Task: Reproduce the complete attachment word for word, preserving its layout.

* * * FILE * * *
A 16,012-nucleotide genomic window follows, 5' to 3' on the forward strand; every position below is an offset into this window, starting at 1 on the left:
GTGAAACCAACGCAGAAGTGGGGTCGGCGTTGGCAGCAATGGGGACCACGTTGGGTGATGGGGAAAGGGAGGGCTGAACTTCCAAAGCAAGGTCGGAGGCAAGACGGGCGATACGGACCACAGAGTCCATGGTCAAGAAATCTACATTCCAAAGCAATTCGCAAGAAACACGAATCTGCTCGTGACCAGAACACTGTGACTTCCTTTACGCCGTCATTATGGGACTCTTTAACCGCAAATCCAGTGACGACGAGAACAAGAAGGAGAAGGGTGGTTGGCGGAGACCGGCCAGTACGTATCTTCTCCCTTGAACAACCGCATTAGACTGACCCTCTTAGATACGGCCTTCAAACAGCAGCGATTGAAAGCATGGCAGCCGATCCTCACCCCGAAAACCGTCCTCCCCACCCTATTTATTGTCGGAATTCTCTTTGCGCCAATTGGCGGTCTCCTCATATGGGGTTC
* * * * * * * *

A 16,012-nucleotide genomic window follows, 5' to 3' on the forward strand; every position below is an offset into this window, starting at 1 on the left:
GTGAAACCAACGCAGAAGTGGGGTCGGCGTTGGCAGCAATGGGGACCACGTTGGGTGATGGGGAAAGGGAGGGCTGAACTTCCAAAGCAAGGTCGGAGGCAAGACGGGCGATACGGACCACAGAGTCCATGGTCAAGAAATCTACATTCCAAAGCAATTCGCAAGAAACACGAATCTGCTCGTGACCAGAACACTGTGACTTCCTTTACGCCGTCATTATGGGACTCTTTAACCGCAAATCCAGTGACGACGAGAACAAGAAGGAGAAGGGTGGTTGGCGGAGACCGGCCAGTACGTATCTTCTCCCTTGAACAACCGCATTAGACTGACCCTCTTAGATACGGCCTTCAAACAGCAGCGATTGAAAGCATGGCAGCCGATCCTCACCCCGAAAACCGTCCTCCCCACCCTATTTATTGTCGGAATTCTCTTTGCGCCAATTGGCGGTCTCCTCATATGGGGTTC